That’s why I favour information-dense coding styles. As a programmer, you’re supposed to be an expert user who spends all day in front of the same system. This is a typical example of a situation which demands a “Sovereign Posture”. It’s an expert system. When people long for glorious pastures of whitespace, they’re ignoring the fact that with sufficient practice, they’ll be virtually as proficient at reading and writing a more information-dense style, and vastly more efficient by having so much more code available at any time. It’s the same reason why Real Programmers commit to learning Unix and Vi or Emacs; if you’re going to spend decades working in this environment, why wouldn’t you spend a few days committing to the most efficient tools available?

For the record, I still have plenty of whitespace in my programs, but when there is a decision to be made between one popular convention and another, I almost always go for the one which reduces whitespace. I have enough faith in programmers’ pattern-detection skills to know that in time, they will be fine with either style, but the one with less whitespace will always give them more bang for their Cinema Display buck.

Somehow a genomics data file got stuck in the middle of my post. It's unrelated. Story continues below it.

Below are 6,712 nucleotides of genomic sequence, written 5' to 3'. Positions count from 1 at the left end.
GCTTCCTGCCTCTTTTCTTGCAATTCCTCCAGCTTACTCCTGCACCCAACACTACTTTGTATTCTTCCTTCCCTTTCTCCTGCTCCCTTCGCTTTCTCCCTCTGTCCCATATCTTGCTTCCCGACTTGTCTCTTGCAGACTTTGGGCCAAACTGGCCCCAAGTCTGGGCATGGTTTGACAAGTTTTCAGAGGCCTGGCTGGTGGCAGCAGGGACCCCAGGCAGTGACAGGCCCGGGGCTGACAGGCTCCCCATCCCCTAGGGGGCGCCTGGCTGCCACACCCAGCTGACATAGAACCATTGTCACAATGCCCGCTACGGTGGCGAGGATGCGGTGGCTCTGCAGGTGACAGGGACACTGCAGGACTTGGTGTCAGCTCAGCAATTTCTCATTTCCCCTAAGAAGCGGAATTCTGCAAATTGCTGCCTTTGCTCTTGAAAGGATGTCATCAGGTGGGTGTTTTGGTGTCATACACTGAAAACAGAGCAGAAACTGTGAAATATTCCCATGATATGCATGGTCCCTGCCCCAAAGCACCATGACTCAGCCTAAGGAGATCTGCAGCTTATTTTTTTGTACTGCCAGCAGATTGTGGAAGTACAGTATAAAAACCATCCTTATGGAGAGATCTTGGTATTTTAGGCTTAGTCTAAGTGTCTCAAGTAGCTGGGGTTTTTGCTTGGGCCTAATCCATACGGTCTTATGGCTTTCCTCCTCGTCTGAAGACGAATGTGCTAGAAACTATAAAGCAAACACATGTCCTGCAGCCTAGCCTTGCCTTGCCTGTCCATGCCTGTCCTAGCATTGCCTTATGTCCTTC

Back to CSS. Here’s how I’d format the above snippet:

  1. #score { background: yellow;  border: 1px solid orange;
  2.              width: 12em;  padding: 2em;  margin: 3em 0;
  3.              display: none;
  4. }

What I do is group similar attributes on each line. I’m pragmatic about the precise rules. If it’s just a handful of properties, I’ll stick them all on the same line. If there’s more than that, then typically I’ll have one line for appearance (colour, fonts, etc.), another for layout, and possibly more for other things like display settings or detailed positioning. You also don’t need whitespace between each rule either, so you can often end up with a whole sequence of related one-liner rules:

  1. /******************************************************************************
  3.  *****************************************************************************/